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Although 33 years have passed since the nuclear disaster, Chernobyl remains a "ghost" City (Video)

It can freely be said to be the best known "ghost town" in the world - it is about Pripyat in Ukraine, which remained empty after the Chernobyl nuclear disaster in 1986.

However, this place is often visited by photographers or adventurers who want to see how the city is ruined by radiation. And recently, a video filmed by the air, showing the streets, schools, hospitals and empty buildings of this country, is being broadcast. 

Residents of Pripyat and the surrounding area had been evacuated for two days after the powerful explosions that had taken place at the nuclear plant, which released 400 times more radiation in the atmosphere than had released nuclear bombs in Hiroshima.

"About 35,000 people who had participated in the purification of the nuclear plant died only a few years after the blasts," said Nikolai Omelainets, deputy director of the National Council for Radiation Protection.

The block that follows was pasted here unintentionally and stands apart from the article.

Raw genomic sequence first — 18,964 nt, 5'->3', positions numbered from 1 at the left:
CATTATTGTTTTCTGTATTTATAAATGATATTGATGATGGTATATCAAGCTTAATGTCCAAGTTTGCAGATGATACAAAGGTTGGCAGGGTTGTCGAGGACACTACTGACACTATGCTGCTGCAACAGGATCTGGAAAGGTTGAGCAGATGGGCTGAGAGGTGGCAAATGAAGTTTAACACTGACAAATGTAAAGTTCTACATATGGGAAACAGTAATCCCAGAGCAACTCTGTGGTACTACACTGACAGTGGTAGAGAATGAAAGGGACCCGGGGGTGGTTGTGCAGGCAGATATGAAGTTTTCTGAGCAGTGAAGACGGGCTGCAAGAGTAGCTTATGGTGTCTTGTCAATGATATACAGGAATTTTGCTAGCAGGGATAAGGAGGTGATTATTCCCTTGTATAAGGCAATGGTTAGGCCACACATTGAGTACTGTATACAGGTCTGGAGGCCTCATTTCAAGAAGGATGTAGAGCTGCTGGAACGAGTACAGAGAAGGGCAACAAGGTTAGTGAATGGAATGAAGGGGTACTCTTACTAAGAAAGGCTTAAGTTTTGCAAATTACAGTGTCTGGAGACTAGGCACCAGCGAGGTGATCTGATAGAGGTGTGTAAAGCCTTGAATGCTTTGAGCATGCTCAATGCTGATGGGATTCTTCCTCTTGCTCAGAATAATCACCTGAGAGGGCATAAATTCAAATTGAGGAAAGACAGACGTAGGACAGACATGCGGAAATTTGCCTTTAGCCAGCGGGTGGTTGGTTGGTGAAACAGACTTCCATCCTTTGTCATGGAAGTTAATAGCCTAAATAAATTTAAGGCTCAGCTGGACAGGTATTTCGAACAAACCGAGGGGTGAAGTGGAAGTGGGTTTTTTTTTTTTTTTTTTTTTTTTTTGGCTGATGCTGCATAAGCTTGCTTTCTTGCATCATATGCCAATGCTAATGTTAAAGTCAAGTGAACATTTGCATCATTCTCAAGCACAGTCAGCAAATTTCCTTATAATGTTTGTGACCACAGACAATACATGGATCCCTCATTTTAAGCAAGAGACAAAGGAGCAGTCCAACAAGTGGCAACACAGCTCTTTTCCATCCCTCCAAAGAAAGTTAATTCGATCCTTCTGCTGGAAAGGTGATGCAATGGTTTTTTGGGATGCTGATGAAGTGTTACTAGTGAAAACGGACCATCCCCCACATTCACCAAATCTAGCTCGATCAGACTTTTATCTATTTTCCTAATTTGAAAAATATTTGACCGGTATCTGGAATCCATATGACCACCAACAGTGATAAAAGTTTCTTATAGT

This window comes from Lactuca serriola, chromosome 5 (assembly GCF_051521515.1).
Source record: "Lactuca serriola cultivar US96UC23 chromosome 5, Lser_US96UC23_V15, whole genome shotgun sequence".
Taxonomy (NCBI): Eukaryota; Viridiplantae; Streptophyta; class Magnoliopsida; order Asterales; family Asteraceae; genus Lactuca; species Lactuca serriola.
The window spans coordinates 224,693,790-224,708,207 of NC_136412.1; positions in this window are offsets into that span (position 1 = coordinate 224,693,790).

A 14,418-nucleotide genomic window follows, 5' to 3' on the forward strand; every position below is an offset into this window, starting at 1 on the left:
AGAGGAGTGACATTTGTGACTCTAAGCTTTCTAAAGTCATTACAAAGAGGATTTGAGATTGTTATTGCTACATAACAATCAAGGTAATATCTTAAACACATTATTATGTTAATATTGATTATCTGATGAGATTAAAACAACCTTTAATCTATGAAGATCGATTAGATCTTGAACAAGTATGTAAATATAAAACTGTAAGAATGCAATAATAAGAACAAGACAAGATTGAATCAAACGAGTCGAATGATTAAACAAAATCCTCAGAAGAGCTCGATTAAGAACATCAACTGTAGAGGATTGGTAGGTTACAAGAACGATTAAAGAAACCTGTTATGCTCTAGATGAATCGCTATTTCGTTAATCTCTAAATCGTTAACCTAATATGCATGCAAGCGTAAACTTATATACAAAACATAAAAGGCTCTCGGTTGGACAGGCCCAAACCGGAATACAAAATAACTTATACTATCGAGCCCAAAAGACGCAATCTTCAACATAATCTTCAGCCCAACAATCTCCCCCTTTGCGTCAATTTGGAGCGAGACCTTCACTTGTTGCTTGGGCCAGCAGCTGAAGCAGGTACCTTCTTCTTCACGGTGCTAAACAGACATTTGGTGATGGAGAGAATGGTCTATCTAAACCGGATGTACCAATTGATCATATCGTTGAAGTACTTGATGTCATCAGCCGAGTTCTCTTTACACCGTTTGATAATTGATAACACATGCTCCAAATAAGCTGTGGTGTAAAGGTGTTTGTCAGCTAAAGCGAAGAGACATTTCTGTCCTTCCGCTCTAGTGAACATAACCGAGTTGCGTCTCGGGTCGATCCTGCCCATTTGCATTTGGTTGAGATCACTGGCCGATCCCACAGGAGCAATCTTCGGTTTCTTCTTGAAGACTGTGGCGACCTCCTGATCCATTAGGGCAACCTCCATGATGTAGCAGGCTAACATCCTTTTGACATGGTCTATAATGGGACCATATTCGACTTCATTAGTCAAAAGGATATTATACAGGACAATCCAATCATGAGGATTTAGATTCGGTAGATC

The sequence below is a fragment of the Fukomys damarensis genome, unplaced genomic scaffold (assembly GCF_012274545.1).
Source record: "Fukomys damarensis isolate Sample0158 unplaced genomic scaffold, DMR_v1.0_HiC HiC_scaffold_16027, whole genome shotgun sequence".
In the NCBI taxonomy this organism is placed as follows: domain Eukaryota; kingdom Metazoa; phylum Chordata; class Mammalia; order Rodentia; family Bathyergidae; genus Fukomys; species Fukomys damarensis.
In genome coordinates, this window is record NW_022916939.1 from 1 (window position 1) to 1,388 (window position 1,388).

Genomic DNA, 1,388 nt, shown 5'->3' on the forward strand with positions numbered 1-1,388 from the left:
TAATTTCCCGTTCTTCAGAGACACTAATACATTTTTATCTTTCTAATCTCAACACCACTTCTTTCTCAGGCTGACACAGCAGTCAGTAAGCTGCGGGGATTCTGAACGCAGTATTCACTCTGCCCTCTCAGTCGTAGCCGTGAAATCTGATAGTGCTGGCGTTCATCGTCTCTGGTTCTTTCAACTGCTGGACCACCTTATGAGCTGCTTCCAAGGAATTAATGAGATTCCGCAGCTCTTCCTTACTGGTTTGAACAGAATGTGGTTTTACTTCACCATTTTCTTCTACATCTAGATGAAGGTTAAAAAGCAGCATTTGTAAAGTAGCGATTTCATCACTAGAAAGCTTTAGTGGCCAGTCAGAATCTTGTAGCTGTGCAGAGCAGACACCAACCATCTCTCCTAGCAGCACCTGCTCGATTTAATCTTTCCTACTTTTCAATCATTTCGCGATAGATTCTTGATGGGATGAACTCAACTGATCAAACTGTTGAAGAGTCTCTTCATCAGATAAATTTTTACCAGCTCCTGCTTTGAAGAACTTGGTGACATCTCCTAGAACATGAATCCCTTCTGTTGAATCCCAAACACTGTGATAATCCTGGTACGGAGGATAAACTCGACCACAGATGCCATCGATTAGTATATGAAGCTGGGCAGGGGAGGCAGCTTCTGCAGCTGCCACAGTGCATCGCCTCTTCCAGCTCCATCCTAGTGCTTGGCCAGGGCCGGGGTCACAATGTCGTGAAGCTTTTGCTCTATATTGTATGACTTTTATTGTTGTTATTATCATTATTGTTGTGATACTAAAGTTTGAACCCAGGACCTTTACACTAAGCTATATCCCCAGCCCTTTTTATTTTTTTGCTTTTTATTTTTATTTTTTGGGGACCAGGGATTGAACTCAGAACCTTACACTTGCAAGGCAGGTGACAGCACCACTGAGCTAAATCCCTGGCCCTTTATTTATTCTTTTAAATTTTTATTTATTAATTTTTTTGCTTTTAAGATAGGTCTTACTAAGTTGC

High radiation levels were exposed to more than five million people in Ukraine, Russia and Belarus. Radioactive clouds had traveled across Europe. 

Radiation has left great traces of plant and animal world. Authorities in the Czech Republic, after 33 years have warned that the wild boars in the southwest of the country themselves have a dose of radiation and continue to be considered dangerous for eating.

The responsibility for this catastrophe that had in fact had caused an error in design and failure of the nuclear plant for years, authorities had been trying to put workers on it. All those who worked in the control room and who survived were sent to trenches.

"The disaster has been caused and even more endangered by workers who had violated the rules of a nuclear reactor," he said at the time in the office of the bureau.

And now that 33 years have passed, the horrible events continue to speak to witnesses and a series of HBOs titled with the same name - "Chernobyl" has been made, while the scary scenes from abandoned Pripyat continue to feel today those who take the road for a two-day tour.

Organizers claim that tourists only send to so-called designated areas, where they are safe from the high level of radiation. And according to experts, a brief visit is not dangerous to human health, but it is believed that the area around the nuclear power plant will not be "ready" for housing for at least 20,000 years.